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Tesla Announces New Sensors and Puts the Brakes on Autopilot

Every new Tesla will be kitted out with all the hardware that Elon Musk claims is required for the cars to go fully autonomous—but they won’t be allowed to for now.
October 20, 2016

Tesla has announced that every car it manufactures will now come equipped with the “hardware needed for full self-driving capability.” But it’s also taken the opportunity to ease off the pace of deployment of Autopilot, its autonomous driving software.

Every new Tesla, including its forthcoming affordable car, the Model 3, will now come equipped with more sensors than previous models. The biggest upgrade is to the camera system—the cars will feature eight cameras dotted around the vehicle, as opposed to the single unit previously fitted behind the rear-view mirror, providing a 360-degree view of the world.

Elsewhere, sensors are being upgraded rather than added. The ultrasound sensors around the car will boast an increase in range to almost 500 meters, alongside a single forward-facing radar system. The data from these sensors will be processed by a so-called Tesla Neural Net running on a computer powered by Nvidia's Titan GPUs—claimed to be 40 times faster than the hardware used in previous models.

The decision to beef up the cars’ camera systems is an intriguing choice. In the wake of this year’s fatal Tesla crash involving Autopilot, Elon Musk said he made a decision to increase the emphasis placed on the radar systems as part of an upgrade to the self-driving software. “The most significant upgrade to Autopilot will be the use of more advanced signal processing to create a picture of the world using the onboard radar,” the company said at the time.

The addition of seven cameras and very little change in the radar system seems at odds with that. Some people working in the industry suggest that lidar sensors may be a safer option than optical and radar sensors, and may have expected them to be part of the new announcement, but Musk has been outspoken about his dislike of the technology. “I'm not a big fan of lidar; I don't think it makes sense in this context,” he’s said in the past.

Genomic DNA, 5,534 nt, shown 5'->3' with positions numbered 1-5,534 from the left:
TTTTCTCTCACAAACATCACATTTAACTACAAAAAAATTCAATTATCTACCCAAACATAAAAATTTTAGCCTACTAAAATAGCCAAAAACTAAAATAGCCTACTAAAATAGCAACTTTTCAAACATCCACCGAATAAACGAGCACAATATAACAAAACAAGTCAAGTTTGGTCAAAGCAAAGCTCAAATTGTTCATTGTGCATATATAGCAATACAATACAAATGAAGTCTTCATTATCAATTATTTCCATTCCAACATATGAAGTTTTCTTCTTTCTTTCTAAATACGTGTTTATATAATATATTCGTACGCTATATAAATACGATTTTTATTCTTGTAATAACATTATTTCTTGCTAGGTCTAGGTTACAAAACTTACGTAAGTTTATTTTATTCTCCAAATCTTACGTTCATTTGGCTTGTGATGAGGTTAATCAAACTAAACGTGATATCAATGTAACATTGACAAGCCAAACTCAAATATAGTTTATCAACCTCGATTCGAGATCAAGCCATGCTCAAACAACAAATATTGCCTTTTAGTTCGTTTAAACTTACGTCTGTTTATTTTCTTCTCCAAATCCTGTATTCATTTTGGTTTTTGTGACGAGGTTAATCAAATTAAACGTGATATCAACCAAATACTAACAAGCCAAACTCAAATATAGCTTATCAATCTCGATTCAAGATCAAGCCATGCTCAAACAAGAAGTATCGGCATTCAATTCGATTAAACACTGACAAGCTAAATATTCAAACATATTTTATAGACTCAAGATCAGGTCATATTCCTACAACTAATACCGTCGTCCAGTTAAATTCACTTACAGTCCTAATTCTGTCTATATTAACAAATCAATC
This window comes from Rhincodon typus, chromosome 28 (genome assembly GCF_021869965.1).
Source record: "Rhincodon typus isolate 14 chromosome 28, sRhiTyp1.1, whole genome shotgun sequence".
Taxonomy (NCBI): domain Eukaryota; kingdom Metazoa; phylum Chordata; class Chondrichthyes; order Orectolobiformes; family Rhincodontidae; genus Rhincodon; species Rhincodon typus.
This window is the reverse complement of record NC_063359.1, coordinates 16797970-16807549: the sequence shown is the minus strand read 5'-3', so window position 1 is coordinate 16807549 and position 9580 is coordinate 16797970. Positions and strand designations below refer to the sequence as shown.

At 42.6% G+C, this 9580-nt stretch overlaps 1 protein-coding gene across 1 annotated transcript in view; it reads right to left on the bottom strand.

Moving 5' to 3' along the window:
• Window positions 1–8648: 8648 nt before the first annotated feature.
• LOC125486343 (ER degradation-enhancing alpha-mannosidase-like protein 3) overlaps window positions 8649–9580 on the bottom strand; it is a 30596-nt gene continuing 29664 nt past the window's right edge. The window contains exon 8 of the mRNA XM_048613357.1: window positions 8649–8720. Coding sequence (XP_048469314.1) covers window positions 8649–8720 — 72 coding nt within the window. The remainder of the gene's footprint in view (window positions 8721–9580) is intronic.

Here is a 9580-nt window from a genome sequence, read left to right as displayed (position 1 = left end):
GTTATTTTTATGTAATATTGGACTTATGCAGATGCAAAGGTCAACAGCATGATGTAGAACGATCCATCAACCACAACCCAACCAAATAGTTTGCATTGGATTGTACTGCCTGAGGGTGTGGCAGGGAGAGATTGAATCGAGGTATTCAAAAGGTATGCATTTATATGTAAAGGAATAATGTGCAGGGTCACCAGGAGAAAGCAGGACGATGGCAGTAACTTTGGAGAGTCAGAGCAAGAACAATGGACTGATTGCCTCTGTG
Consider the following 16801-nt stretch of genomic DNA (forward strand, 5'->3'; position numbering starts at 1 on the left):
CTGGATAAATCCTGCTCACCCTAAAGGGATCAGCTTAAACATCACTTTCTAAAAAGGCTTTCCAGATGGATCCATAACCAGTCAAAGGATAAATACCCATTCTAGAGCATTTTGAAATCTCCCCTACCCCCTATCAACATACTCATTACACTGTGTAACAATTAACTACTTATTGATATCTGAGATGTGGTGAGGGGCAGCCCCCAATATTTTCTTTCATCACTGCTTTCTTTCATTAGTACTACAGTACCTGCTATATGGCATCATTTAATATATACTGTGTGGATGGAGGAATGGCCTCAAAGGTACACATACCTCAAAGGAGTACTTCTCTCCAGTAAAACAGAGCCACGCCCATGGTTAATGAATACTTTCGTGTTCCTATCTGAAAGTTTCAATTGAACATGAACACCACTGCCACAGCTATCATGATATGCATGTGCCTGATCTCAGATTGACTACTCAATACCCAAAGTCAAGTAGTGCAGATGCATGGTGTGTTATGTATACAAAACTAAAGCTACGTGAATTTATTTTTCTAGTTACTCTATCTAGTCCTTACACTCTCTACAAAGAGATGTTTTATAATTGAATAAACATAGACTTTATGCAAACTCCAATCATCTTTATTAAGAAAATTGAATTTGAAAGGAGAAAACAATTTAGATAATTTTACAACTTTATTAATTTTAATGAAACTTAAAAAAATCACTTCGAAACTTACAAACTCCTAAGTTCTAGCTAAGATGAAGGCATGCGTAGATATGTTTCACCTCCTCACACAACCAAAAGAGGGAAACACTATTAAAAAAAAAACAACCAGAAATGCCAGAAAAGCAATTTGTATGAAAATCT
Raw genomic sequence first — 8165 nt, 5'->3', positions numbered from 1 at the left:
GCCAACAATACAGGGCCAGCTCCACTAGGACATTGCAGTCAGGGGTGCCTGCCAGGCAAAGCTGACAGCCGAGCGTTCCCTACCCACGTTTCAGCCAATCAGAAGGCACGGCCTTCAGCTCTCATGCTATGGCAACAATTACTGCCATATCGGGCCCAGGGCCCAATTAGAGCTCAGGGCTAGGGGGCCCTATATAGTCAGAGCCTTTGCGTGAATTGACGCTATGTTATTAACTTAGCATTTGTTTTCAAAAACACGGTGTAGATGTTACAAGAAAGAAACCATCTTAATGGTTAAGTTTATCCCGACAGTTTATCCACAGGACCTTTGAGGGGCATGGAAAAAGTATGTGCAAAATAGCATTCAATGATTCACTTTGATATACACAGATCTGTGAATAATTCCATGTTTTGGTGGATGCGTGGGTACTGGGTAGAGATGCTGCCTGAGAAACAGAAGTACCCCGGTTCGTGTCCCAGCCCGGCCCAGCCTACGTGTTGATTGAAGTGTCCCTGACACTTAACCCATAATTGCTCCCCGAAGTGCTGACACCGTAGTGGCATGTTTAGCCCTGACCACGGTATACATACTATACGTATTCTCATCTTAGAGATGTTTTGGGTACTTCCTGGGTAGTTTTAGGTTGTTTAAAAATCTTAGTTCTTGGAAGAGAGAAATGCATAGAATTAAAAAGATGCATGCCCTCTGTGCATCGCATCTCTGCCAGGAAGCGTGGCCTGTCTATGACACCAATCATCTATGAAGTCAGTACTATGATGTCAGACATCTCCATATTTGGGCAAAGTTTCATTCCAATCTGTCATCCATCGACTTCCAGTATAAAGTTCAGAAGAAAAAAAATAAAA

Perhaps the most striking detail about the upgrade, though, is that despite being laden with new sensing technology, the cars won’t offer any Autopilot function at first. “Before activating the features enabled by the new hardware, we will further calibrate the system using millions of miles of real-world driving,” the company says. “While this is occurring, Teslas with new hardware will temporarily lack certain features currently available on Teslas with first-generation Autopilot hardware.”

That means that if you buy a new Tesla from a dealer in the near future, you won’t be able to use features, such as emergency braking and active cruise control, that are currently available to Tesla owners. Instead, the features will be provided as over-the-air updates at some point in the future. That essentially leaves current Autopilot users as guinea pigs and allows Tesla to take as long as it needs to ensure that future software is safe. The decision may be an attempt to slow the frenetic pace of self-driving development at Tesla, which has been criticized as risky in the past.

Even so, Musk is still keen to push the limits of what his cars can do in private testing. Alongside the announcement, Tesla showed off a video (see above) of one of its cars autonomously navigating suburban roads, highways, and the company’s own parking lot. In fact, Musk has even promised that a Tesla will drive itself from Los Angeles to New York by the end of 2017. How long you have to wait to be able to do the same remains to be seen.

(Read more: Tesla, The Wall Street Journal, “Tesla’s Strategy Is Risky and Aggressive, but It Has Worked,” “Pay Attention! Tesla’s Autopilot Will Lock Out Lackadaisical Drivers,” “Tesla’s Biggest Edge in Chasing Autonomy Is Treating Drivers Like Guinea Pigs”)

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